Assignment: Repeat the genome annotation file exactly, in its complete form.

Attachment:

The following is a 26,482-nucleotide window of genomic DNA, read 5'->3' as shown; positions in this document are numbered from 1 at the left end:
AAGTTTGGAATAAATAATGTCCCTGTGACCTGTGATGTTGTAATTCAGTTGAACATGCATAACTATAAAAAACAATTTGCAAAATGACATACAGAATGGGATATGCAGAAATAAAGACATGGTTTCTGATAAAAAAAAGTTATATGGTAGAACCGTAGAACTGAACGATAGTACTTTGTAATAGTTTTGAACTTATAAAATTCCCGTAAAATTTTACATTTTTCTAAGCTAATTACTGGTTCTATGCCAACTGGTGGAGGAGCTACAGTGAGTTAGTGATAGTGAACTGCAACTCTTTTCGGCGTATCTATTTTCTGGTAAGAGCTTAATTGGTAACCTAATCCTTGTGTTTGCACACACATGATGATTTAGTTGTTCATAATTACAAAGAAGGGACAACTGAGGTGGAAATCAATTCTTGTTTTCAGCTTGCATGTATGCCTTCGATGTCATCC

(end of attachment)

The following is a 26,482-nucleotide window of genomic DNA, read 5'->3' as shown; positions in this document are numbered from 1 at the left end:
AAGTTTGGAATAAATAATGTCCCTGTGACCTGTGATGTTGTAATTCAGTTGAACATGCATAACTATAAAAAACAATTTGCAAAATGACATACAGAATGGGATATGCAGAAATAAAGACATGGTTTCTGATAAAAAAAAGTTATATGGTAGAACCGTAGAACTGAACGATAGTACTTTGTAATAGTTTTGAACTTATAAAATTCCCGTAAAATTTTACATTTTTCTAAGCTAATTACTGGTTCTATGCCAACTGGTGGAGGAGCTACAGTGAGTTAGTGATAGTGAACTGCAACTCTTTTCGGCGTATCTATTTTCTGGTAAGAGCTTAATTGGTAACCTAATCCTTGTGTTTGCACACACATGATGATTTAGTTGTTCATAATTACAAAGAAGGGACAACTGAGGTGGAAATCAATTCTTGTTTTCAGCTTGCATGTATGCCTTCGATGTCATCC